Guest speaker Dr. Christine Sinsky discusses physician well-being at Department of Medicine Grand Rounds

Dr. Christine Sinsky talks with Department of Medicine leaders and faculty during a follow-up session to her Grand Rounds presentation on November 2, 2019

On November 1, 2019, the Department of Medicine welcomed special guest Christine Sinsky, MD, FACP, vice president of professional satisfaction at the American Medical Association (AMA), to present Grand Rounds and hold follow-up discussions with department leaders and faculty.

In her Grand Rounds presentation, "Creating a Manageable Cockpit for Clinicians: A Shared Responsibility," Dr. Sinsky spoke about the business case for addressing physician well-being, solutions to improve practice efficiency and possibilities for reclaiming joy in practice.

She began by sharing that nearly half of physicians in the U.S. are experiencing burnout—and that it affects patient care, clinician health and organizational efficiency.

For example, burnout-associated physician turnover and reduced clinical effort alone costs the U.S. health care system about $4.6 billion per year, or approximately $7,600 per physician per year.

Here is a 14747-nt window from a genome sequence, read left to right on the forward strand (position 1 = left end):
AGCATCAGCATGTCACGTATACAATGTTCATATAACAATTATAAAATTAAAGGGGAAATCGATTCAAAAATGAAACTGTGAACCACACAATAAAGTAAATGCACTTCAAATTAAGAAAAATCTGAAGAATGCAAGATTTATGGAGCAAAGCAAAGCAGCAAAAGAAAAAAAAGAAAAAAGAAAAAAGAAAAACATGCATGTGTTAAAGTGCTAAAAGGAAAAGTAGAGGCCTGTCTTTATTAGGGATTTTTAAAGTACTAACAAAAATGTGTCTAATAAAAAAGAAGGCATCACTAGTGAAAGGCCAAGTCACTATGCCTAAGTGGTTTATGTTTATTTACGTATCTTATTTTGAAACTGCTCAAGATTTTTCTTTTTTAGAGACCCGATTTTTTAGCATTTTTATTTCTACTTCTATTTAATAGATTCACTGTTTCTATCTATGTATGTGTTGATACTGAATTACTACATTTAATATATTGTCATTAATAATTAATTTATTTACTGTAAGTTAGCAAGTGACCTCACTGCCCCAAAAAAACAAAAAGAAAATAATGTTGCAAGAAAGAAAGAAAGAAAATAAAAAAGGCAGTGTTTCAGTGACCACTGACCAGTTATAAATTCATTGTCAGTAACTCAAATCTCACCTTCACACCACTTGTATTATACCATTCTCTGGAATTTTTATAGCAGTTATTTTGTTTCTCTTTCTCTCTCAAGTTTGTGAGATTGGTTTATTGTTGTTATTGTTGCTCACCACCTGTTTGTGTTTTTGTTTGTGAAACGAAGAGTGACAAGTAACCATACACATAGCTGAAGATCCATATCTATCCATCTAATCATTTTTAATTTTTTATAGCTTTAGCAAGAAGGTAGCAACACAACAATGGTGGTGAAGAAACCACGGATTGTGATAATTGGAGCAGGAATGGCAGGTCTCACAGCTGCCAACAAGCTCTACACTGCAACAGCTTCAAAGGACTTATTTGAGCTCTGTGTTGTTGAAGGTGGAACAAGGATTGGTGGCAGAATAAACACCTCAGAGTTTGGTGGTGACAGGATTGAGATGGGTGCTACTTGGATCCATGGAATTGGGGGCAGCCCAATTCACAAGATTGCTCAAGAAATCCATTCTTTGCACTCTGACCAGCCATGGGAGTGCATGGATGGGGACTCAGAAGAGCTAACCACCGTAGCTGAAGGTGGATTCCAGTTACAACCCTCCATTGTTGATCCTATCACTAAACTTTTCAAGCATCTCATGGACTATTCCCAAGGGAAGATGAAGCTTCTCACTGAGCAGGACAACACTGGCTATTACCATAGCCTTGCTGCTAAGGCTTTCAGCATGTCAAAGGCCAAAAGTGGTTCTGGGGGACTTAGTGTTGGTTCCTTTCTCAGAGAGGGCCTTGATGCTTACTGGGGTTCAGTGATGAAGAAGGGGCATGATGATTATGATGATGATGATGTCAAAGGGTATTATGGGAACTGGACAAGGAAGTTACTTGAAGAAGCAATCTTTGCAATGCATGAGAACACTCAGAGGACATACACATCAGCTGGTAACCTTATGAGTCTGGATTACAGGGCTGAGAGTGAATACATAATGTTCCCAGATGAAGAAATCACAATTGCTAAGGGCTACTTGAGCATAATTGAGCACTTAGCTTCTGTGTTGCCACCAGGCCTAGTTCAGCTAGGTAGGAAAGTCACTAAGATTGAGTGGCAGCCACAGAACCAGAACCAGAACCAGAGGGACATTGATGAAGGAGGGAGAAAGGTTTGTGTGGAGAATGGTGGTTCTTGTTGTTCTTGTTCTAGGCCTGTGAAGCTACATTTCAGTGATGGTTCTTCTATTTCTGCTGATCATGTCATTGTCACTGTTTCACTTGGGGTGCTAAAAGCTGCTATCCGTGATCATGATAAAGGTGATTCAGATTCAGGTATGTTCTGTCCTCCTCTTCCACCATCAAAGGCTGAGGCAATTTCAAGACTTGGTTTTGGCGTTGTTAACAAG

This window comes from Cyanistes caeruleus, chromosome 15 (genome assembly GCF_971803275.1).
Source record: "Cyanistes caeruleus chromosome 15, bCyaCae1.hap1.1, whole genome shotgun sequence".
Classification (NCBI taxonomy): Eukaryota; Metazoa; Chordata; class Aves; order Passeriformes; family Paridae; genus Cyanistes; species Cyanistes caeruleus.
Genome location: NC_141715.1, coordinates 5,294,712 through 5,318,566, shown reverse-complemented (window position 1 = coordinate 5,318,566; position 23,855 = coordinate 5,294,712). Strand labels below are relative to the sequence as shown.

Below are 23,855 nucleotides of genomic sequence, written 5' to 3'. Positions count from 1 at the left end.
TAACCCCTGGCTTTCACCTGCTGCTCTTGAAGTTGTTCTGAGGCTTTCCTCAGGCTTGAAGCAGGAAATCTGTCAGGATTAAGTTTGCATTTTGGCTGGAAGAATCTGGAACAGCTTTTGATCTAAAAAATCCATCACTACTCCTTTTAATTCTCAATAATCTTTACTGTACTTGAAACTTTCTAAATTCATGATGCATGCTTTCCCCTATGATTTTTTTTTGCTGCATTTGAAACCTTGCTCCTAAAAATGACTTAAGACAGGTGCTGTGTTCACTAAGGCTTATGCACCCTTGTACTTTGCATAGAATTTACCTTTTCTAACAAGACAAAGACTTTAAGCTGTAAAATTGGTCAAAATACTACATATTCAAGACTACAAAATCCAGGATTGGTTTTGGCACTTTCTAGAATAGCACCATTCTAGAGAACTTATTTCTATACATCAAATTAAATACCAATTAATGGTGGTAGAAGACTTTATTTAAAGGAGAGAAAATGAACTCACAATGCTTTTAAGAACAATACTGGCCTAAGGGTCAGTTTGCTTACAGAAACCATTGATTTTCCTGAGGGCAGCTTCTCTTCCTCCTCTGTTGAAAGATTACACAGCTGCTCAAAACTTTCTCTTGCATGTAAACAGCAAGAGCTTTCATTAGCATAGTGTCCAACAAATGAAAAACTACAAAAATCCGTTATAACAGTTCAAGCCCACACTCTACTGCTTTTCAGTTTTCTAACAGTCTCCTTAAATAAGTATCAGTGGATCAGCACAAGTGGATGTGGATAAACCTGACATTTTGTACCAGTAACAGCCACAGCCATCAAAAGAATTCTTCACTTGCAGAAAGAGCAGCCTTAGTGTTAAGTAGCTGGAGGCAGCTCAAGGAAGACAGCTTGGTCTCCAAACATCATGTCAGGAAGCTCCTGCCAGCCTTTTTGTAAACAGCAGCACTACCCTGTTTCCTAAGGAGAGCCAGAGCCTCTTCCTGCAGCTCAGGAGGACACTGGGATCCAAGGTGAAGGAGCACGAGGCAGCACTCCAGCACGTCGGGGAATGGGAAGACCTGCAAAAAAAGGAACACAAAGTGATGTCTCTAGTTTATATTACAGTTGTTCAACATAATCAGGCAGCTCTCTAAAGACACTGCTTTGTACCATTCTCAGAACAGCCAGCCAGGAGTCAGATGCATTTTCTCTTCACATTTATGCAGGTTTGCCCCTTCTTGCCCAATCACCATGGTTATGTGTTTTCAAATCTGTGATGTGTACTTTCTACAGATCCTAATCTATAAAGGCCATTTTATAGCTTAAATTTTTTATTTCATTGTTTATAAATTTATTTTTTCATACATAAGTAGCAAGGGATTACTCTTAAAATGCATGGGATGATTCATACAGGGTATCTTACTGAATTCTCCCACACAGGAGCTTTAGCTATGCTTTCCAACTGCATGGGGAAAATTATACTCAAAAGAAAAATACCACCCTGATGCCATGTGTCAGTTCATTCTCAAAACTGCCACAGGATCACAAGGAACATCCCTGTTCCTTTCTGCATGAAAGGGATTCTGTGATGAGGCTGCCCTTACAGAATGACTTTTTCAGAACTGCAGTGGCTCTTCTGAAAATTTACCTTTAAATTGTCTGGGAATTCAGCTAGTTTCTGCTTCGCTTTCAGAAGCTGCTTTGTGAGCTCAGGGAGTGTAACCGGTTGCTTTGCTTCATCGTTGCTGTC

In Dr. Sinsky’s observation, 80 percent of burnout is due to systems factors, while 20 percent is related to individual factors. “If we want to address burnout, we have to focus on fixing the workplace, rather than fixing the worker,” she said.

She then shared studies on the percent of physician time in ambulatory practice spent on electronic health record documentation, and how higher cognitive workload is associated with increased rates of burnout.

Workflow and Leadership Solutions

Dr. Sinsky focused the second half of her presentation on organizational solutions, beginning with key elements from the Stanford WellMD model.

She reviewed examples of workflow changes at health care organizations that have that had positive results, including:

  • Pre-visit lab planning;
  • Upstream prescription management;
  • Team documentation systems and staffing;
  • Inbox triage processes; and
  • Increased face-to-face communication between clinical team members.

She also highlighted health care leaders whose organizations have taken steps to improve physicians’ work lives. 

Finally, she shared resources from the AMA, including its Joy in Medicine™ Recognition Programinformation on debunking regulatory myths, and its STEPS Forward™ practice improvement modules.

In closing, Dr. Sinsky emphasized two takeaways:

  1. Achieving the triple aim of better outcomes, lower costs and improved patient experience requires consideration of the fourth aim of professional-being; and
  2. The current transactional notion of health care must be rebalanced with what is, at its core, a relational profession.

Watch the complete presentation:

Photo: Dr. Christine Sinsky talks with Department of Medicine leaders and faculty during a follow-up session to her Grand Rounds presentation on November 2, 2019. (Credit: Clint Thayer, Department of Medicine)